Vancouver Sun reporters Tracy Sherlock and James Kwantes take dictation from the Canadian Taxpayers Federation on their claim that Canadians’ after tax income has shrunk. British Columbians’ are, it is said, affected in particular:
According to the CTF, a B.C. family of four with a single-income earner who makes $35,000 a year — receiving a 1.8-per-cent raise to account for inflation — will pay $384 more for health, CPP and EI premiums in 2011, the biggest increase for this demographic.
As is often the case, the math doesn’t quite add up. Norm Farrell does the number-crunching:
In fact, if that family received a 1.8% wage increase, the amount would be $630 for the year. That would lead to higher contributions to CPP and EI of $42.40 on the increase plus $17.50 for an overall EI rate increase. Those payments would give rise to higher benefit eligibility but, ignoring that and adding the $7 monthly increase for medical services results in the family paying $144 more for health, COO and EI premiums in 2011, a far cry from the $384 claimed by the CTF.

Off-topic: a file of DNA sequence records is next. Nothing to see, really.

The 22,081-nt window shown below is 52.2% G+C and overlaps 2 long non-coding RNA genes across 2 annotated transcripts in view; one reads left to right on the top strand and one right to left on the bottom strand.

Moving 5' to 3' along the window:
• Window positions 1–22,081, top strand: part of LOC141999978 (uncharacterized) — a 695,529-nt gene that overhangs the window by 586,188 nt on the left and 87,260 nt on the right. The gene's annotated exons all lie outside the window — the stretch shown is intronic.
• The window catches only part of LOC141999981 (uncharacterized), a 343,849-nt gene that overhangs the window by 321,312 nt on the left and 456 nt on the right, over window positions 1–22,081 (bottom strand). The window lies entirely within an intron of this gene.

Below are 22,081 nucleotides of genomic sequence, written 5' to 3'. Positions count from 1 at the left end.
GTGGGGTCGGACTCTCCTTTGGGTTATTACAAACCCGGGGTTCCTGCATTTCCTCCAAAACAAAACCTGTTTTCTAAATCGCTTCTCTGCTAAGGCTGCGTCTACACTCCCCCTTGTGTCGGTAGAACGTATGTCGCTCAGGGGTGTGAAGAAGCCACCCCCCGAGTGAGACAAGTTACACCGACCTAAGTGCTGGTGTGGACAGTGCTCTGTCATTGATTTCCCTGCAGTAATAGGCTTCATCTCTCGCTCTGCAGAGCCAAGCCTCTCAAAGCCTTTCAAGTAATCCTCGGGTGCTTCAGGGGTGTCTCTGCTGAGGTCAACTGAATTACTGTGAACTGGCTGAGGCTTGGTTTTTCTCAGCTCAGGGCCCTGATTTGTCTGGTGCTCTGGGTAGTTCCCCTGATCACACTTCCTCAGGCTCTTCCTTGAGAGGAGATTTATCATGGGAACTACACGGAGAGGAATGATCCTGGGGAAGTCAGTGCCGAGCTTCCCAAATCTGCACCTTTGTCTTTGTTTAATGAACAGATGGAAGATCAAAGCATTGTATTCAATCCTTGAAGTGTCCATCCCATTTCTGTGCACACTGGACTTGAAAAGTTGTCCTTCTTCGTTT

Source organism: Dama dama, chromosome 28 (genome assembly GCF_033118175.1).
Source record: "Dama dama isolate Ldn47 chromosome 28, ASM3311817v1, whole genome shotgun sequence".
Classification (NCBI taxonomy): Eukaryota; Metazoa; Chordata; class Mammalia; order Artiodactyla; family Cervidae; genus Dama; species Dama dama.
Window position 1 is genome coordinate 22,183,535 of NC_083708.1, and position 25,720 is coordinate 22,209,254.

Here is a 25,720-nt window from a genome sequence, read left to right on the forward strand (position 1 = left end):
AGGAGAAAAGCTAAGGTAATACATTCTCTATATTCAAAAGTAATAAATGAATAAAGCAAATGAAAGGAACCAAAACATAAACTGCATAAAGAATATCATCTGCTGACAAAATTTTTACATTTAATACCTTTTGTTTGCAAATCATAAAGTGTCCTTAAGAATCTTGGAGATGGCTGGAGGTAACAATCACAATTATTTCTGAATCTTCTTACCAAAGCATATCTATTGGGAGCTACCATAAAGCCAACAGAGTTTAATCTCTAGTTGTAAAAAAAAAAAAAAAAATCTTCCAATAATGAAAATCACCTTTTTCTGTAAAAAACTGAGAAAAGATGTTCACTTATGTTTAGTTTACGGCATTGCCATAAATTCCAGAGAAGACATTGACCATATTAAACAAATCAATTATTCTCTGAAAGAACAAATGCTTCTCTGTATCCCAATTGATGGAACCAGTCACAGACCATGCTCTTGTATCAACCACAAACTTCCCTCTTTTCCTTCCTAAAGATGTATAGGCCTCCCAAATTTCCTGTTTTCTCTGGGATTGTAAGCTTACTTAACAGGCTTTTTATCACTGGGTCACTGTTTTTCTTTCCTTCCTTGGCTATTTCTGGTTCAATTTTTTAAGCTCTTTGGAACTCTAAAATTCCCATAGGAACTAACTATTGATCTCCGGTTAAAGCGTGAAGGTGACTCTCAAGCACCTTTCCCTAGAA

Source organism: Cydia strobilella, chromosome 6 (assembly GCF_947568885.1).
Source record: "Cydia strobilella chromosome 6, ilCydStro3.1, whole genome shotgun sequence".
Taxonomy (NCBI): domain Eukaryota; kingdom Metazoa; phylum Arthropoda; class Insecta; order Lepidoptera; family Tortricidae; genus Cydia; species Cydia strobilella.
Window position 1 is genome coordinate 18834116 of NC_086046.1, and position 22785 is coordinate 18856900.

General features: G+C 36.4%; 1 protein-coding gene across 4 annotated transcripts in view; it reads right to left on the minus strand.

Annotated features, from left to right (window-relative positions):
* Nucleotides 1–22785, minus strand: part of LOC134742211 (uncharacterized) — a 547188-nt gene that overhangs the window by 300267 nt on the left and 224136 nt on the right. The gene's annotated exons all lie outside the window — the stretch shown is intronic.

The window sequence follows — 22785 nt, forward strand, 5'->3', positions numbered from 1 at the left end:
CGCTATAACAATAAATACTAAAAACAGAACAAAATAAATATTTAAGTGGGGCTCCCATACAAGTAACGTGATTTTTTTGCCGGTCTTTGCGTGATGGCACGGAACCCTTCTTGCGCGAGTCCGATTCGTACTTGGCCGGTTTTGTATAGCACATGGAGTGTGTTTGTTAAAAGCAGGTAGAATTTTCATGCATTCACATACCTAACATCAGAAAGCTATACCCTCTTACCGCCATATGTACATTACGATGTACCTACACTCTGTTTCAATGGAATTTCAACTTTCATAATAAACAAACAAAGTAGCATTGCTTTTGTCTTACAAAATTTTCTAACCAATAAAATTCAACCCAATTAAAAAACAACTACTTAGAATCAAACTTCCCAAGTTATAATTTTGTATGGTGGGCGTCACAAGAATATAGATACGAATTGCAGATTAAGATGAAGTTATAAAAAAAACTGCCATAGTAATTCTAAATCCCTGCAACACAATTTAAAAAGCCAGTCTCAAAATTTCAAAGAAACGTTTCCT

I really think it was the professional responsibility of Ms Sherlock and Mr. Kwantes to double-check the number themselves. Alas. To be fair, the Globe also provided stenography services to the CTF.
Update: So just how does BC compare? You see another misleading thing the CTF does is that it didn’t provide the actual amount for after-tax income, just alludes to the increase. Misleading because if you have a large % increase on a large amount then you could still be better off than a smaller % on a smaller amount.
Now I can’t vouch for the accuracy of this link, and it doesn’t say what is being included in the calculations, but it’s billed as the “Canadian Income Tax Calculator 2011”. And if you plug in $35,000, you’ll see BC is #2 in After-tax income, after Nunavut. Strangely, according this, you are taking home more in 2011 than in 2010.